The Supreme Court has on two occasions been confronted by strikingly similar issues of exclusively of federal statutory provisions. In Hewitt-Robins, Inc. v. Eastern Freight-Ways, Inc.,24 a shipper challenged a motor carrier's practice of directing intrastate shipments over interstate routes in an effort to obtain the higher interstate rate, and sought to recover the resulting difference in the carrier's charges. In holding that the common-law action for refund of freight overcharges that survived passage of the Motor Carrier Act,25 the Court discussed five considerations significant to the case at bar. First, the shipper did not question the reasonableness of the tariff rates, but rather the carrier's response to its common-law duty to transport over the least expensive available route.26 Second, the Motro Carrier Act provided no procedure by which routing practices, as opposed to rates, could be contested prior to shipment.27 Third, allowance of an action for damages suffered as a consequence of misrouting would not jeopardize the stability of either tariffs or routes, and thus would not hamper the efficient administration of the Act.28 Fourth, continued recognition of such an action would have a "healthy deterrent effect" upon motor carriers.29 And "finally, and not to be overlooked," said the Court, "the absence of any judicial remedy places the shipper entirely at the mercy of the carrier, contrary to the overriding purpose of the Act. The allowance of such actions would, on the contrary, give neither an unfair advantage."30
The factors that led the Court to sustain the common-law action in Hewitt-Robins are equally apposite and decisive here. Nepera directs its attack, not at the reasonableness of any rate, but at Sea-Land's alleged subpart performance of its assumed duty to apply for a correction utilizing a rate equivalent to the $6.85 per hundred-weight rate that Sea-Land had previously represented it would maintain.31 The Shipping Act supplies no procedure by which a shipper can challenge a carrier's activities in this connection prior to shipment. Nepera's negligence action poses no threat to the sanctity of tariffs or the efficient administration of the Shipping Act; on the contrary, by deterring carriers from carelessness in discharging voluntarily assumed duties,32 lawsuits of that nature would assist in achieving important purposes of Section 18(b)(3) -- "prevent[ion of] injustice in situations where it would be inequitable to charge the filed rate,"33 and avoidance of discriminatory treatment of shippers.34 Lastly, "and not to be overlooked,"35 Section 18(b)(3) authorizes the carrier alone to apply to the Commission for authority to refund or waive transportation charges,36 and thus places the shipper "entirely at the mercy of the carrier."37 We believe the overall remedial objectives of the Shipping Act easily tolerate recognition of common-law tort liability for a carrier's negligent acts or omissions in filing a Section 18(b)(3) application where the carrier has taken on responsibility for seeking a refund or waiver based on a specified rate.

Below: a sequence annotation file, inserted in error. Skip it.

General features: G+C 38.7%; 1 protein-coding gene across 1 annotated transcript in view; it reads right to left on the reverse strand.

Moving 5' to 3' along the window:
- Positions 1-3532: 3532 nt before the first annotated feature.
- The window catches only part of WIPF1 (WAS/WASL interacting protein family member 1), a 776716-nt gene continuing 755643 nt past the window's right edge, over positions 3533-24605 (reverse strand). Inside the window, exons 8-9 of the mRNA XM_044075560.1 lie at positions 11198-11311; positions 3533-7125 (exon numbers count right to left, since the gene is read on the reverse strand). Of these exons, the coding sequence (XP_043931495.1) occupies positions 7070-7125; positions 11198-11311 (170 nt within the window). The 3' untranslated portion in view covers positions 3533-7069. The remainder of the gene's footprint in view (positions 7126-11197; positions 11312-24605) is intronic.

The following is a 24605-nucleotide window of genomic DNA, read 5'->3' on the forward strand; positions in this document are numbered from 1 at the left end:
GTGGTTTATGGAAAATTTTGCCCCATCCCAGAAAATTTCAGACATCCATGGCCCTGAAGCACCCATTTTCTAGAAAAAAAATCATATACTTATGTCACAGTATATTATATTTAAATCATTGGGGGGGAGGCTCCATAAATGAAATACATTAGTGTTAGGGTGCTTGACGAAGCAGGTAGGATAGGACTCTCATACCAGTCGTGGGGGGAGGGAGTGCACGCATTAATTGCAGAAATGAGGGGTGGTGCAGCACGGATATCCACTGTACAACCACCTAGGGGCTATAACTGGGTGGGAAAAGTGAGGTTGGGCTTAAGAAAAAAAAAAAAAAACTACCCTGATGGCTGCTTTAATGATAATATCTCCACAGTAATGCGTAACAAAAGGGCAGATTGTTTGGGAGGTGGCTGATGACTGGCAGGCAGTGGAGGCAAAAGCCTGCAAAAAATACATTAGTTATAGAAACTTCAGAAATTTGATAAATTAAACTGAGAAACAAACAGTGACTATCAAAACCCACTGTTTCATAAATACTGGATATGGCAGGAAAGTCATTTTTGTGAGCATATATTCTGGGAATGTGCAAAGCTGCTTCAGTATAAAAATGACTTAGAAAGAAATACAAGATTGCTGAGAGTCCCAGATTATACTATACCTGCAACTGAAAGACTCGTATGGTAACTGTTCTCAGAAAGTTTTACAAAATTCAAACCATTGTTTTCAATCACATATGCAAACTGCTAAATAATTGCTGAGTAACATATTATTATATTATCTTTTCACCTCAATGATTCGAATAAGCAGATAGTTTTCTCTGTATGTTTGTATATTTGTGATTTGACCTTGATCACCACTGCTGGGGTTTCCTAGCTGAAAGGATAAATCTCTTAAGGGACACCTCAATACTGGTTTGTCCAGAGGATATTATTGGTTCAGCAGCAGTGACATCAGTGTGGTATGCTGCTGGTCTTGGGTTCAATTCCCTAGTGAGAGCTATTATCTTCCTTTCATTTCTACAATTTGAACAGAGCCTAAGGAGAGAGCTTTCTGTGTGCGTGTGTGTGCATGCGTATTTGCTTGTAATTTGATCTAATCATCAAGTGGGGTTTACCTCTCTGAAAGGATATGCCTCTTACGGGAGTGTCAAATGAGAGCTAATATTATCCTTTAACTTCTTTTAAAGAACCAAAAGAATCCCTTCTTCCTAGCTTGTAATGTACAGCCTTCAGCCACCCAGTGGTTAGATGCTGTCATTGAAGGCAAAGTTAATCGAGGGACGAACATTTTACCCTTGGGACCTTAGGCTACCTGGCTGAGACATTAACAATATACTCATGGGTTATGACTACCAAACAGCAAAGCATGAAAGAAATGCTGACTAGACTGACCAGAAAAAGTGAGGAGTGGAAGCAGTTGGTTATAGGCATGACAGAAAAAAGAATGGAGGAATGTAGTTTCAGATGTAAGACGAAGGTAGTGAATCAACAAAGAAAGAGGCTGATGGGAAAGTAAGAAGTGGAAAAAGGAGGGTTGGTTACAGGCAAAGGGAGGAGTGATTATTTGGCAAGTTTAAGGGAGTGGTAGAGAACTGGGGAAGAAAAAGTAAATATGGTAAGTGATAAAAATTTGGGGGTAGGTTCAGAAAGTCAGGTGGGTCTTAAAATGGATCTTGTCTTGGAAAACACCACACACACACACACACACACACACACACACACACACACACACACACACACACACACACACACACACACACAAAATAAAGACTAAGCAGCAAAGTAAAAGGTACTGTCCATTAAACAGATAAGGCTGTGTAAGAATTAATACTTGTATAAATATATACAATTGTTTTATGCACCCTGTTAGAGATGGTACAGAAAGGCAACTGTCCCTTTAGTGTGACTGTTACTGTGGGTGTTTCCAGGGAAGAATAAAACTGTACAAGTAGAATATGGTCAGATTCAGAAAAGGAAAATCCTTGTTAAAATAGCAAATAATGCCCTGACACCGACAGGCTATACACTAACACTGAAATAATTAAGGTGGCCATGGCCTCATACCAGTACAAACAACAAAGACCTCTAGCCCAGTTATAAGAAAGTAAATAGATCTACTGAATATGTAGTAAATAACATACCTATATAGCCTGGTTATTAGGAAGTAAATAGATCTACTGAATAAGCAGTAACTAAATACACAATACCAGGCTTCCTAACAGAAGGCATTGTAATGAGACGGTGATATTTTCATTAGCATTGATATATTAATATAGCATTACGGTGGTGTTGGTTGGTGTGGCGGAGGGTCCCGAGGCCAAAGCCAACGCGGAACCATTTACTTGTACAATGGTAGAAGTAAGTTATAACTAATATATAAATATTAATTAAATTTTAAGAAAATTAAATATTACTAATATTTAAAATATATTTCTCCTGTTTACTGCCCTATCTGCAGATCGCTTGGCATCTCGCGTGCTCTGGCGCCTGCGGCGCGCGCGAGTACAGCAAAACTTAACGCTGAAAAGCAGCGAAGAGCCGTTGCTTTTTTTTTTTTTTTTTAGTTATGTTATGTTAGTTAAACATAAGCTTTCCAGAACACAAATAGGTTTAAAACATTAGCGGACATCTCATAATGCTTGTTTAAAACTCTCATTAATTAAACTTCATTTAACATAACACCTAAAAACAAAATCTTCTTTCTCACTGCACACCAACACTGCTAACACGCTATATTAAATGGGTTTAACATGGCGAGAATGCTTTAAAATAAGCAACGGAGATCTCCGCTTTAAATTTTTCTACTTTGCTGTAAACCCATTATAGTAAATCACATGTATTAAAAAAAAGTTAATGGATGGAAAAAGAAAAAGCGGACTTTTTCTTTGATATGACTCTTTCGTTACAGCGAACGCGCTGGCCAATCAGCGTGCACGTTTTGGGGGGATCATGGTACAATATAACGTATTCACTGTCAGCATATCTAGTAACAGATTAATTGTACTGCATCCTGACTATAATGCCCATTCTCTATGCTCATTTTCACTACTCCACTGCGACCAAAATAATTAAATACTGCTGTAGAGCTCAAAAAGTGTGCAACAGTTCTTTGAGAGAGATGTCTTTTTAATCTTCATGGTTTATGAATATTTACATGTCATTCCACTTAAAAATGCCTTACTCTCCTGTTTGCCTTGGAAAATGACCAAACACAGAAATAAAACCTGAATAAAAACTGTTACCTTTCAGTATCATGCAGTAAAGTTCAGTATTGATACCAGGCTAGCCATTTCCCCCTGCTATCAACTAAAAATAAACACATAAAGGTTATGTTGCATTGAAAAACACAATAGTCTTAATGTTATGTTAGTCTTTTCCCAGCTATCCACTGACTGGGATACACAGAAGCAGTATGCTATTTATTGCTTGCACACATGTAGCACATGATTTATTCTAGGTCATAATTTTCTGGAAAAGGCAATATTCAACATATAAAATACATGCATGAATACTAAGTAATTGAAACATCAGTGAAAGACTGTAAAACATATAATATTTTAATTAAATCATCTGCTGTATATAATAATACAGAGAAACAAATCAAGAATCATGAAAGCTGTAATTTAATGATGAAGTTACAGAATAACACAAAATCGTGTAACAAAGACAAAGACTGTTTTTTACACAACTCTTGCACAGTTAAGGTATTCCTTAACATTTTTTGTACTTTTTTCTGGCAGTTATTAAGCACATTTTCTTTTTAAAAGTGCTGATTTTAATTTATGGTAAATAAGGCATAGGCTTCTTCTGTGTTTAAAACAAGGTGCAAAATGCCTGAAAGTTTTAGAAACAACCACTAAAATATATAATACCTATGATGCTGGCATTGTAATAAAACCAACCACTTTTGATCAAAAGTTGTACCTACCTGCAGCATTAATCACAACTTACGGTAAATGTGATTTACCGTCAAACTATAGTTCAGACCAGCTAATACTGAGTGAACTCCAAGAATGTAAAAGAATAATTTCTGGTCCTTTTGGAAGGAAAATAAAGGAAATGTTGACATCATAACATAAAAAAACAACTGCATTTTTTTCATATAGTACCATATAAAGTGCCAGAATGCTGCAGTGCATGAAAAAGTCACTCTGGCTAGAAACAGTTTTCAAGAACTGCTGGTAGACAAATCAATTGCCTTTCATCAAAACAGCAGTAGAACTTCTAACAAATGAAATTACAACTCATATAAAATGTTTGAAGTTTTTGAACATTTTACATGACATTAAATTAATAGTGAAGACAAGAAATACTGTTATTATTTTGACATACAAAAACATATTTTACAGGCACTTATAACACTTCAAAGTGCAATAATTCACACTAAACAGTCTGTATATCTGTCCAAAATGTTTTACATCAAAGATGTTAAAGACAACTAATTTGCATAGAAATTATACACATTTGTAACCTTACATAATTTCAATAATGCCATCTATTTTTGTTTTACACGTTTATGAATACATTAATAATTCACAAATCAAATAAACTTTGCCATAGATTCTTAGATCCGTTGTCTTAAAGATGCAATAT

Moreover, in Nader v. Allegheny Airlines, Inc.,38 the Supreme Court again found nonexclusivity when it held that the Federal Aviation Act, despite its addressal of "deceptive practices," did not foreclose common-law fraudulent-misrepresentation actions against carriers subject to its provisions.39 The Court declared that, as a general rule, "a common-law right, even absent a saving clause,
Important to our holding today is an accurate understanding of what Nepera assails in this case. The District Court apparently believed that Nepera's target was the higher tariff rate for its shipments of picolines.42 As we read the record, however, Nepera's aim is wholly different. Nowhere does Nepera assert that either the rate Sea-Land assured or the rate it charged in unreasonable -- a grievance that could be remedied only under the terms of the Shipping Act. Nepera's sole claim is that Sea-Land's negligence in handling the application for refund and waiver led to automatic statutory imposition of a rate that was much higher than it should have been. That contention calls into question the course of conduct by which the higher rate became binding, not the validity of any rate designated for any commodity. No injury suffered as a result of the negligence averred can be redressed by resort to the statutory procedure for protesting rates as unjust now that the time limit for filing such a protest has expired.43 We hold that Section 18(b)(3) does not bar Nepera's negligence suit. III. PRIOR-LITIGATION EXPENSES
The District Court held that Nepera could not recover excessive overcharges in its lawsuit against Sea-Land because the latter was required to correct them in a Section 18(b)(3) proceeding.44 Since Nepera does not seek review of that ruling,45 we need not consider whether the Shipping Act precludes relief of that sort in a common-law action. Nepera continues, however, to press the remainder of its demand for compensatory damages -- for attorneys' fees and other expenses incurred in obtaining reversal of the Commission's order denying the application for refund and waiver.46 The District Court treated this effort as a run-of-the-mill request for reimbursement of those items and deemed them nonrecoverable as a matter of law.47 We conclude that the court erred in doing so.
Consideration of Nepera's damages claim requires initially an identification of the body of law controlling. Although the parties have argued the issue pro and con as one of general federal law,48 that treatment is the product of faulty analysis. Nepera invoked the jurisdiction of the District Court solely on the ground of diverse citizenship,49 and no other basis of federal-court jurisdiction is apparent. That means that Nepera's claim is to be measured by local rather than federal law. As the Supreme Court has said, in an ordinary diversity case where the state law does not run counter to a valid federal statute or rule of court, and ...